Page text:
After a study surveying 2,000 employers, the Chartered Institute of Personnel and Development (CIPD) has suggested that many organisations should consider solidifying many work-from-home policies previously enacted simply as a matter of necessity during the pandemic – as, in the longer term, there could be meaningful productivity gains to be made.
According to the survey, the usual benefits of home-working have seemingly increased during the pandemic, culminating in a “significant” increase in productivity, or so the research suggests. Going forward, these findings could have major implications for various firms – and not just while local COVID-19 infection levels continue to be a concern.
How can companies make a success of hybrid working?
Claire McCartney of the CIPD has observed, as ITV News quotes: “The pandemic has shown that ways of working that previously seemed impossible are actually possible.
“Organisations should take stock and carefully consider how to make hybrid working a success, rather than rushing people back to their workplace when there are clearly productivity benefits to home-working.” Indeed, two-thirds of the survey respondents said they planned to introduce or expand hybrid working.
McCartney continued: “To make hybrid working a success in the long term, employers need to implement a strategy that focuses on wellbeing, communication and collaboration to recognise people’s individual preferences.”
Employers could do this through, for example, setting up a cloud contact centre. With Gamma’s Horizon Contact solution, customer service agents could log into the centre from a wide range of internet-connected devices, including those at the usual office and others at the agent’s home.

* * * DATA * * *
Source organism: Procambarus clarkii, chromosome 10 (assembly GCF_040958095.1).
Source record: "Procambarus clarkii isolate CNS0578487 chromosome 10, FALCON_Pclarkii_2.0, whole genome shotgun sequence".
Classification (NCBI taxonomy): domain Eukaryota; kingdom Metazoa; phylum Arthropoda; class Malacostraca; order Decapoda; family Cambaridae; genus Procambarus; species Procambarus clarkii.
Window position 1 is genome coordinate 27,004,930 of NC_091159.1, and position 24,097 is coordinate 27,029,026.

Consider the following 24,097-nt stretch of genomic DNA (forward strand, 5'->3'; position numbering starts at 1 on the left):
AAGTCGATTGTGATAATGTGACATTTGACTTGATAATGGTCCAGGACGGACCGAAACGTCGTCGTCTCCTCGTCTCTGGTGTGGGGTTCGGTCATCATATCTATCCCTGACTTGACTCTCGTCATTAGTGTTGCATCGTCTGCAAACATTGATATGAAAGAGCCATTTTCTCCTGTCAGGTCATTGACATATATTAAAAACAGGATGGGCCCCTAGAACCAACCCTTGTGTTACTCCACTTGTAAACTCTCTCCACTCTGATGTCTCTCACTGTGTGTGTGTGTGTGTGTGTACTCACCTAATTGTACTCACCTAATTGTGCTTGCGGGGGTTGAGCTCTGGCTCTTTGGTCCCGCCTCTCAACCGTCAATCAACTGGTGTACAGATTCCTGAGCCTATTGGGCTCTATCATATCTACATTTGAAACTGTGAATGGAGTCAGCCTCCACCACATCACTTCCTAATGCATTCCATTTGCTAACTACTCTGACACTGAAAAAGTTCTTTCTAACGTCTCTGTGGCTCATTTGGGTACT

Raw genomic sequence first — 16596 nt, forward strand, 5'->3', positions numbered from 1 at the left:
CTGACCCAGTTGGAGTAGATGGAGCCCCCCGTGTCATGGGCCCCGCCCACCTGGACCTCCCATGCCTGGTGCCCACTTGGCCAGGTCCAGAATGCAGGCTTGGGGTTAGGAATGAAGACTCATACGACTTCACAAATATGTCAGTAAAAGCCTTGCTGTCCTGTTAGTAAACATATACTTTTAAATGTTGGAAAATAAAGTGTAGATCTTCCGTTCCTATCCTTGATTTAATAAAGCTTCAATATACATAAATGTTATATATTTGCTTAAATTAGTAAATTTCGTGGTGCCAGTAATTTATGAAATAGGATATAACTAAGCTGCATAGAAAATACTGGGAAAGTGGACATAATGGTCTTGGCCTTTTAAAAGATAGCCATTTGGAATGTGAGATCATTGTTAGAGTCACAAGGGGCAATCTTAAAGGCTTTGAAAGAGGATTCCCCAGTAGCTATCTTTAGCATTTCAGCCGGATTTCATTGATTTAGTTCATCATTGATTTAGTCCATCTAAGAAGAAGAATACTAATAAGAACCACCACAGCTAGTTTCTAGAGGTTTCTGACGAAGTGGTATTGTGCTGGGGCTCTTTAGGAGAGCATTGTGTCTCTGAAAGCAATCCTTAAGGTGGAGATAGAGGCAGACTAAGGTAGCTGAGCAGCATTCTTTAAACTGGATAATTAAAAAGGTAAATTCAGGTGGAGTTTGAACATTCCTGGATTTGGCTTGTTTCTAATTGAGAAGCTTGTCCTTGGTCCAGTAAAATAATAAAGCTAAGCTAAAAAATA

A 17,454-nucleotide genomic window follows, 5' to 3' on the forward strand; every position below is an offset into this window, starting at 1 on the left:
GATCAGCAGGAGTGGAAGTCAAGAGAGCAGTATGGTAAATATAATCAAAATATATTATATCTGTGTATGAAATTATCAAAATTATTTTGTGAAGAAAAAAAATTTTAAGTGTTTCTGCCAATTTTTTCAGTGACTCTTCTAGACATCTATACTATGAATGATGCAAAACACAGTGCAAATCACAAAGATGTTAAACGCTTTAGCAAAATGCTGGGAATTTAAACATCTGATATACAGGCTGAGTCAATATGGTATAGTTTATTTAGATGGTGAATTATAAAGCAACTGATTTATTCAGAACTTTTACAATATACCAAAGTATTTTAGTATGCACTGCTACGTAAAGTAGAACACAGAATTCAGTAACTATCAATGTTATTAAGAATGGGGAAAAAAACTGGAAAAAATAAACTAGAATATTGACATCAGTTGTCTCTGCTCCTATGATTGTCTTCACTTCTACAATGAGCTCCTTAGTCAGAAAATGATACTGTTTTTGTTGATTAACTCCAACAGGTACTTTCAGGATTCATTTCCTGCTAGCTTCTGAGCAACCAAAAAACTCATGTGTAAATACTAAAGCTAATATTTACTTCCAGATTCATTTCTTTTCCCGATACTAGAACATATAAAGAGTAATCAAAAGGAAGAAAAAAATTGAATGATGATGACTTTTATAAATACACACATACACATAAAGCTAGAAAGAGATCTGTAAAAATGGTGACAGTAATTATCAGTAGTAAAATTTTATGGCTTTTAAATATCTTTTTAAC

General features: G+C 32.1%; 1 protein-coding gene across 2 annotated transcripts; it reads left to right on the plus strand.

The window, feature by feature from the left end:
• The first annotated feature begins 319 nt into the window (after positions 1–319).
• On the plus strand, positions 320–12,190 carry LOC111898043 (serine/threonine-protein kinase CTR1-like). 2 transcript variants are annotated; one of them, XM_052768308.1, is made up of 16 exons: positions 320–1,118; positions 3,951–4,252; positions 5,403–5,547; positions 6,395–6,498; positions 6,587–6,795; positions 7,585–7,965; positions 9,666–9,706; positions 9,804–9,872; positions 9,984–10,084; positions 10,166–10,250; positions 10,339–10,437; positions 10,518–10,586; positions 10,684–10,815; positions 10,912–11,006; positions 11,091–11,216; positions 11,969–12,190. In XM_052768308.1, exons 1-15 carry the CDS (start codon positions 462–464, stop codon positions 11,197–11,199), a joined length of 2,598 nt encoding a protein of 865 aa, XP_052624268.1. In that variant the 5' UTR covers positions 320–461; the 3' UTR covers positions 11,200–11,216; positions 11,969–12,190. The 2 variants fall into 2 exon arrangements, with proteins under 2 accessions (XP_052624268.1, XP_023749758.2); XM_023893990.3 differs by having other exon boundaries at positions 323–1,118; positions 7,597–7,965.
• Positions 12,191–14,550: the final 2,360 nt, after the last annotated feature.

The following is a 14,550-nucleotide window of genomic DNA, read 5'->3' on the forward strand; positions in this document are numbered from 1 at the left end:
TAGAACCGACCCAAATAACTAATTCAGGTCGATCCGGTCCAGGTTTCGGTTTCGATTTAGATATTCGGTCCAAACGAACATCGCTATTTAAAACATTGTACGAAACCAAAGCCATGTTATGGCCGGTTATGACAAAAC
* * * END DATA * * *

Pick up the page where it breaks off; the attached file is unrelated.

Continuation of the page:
As a result, these workers can, whether they are at home or the traditional workplace, respond just as effectively to customer queries without any compromise in the quality of the customer’s own experience.
How is the work-from-home situation faring in the United States?
On the other side of the Atlantic, the continued following of work-from-home practices is forecast to boost the US economy’s productivity by 5%, Bloomberg reports. This figure has been gleaned from research that polled over 30,000 US workers to judge whether home-working is set to stay beyond the pandemic.
“Our data on employer plans and the relative productivity of WFH imply a 5% productivity boost in the post-pandemic economy due to re-optimised working arrangements,” the study notes. “Only one-fifth of this productivity gain will show up in conventional productivity measures, because they do not capture the time savings from less commuting.”
Research heavily suggests that technological innovations and investments have played a major part in fostering stronger-than-expected productivity in US workers during the pandemic. Research elsewhere, meanwhile, has hinted that over one in five company executives expect to reduce their office space in 2021 as the recent transition to virtual and remote operations takes hold permanently.
Therefore, if you anticipate setting up your own business soon, you can look forward to potentially making large financial savings on office space you might see the need to rent for your team – however many members of this team ultimately end up using this space at any given time.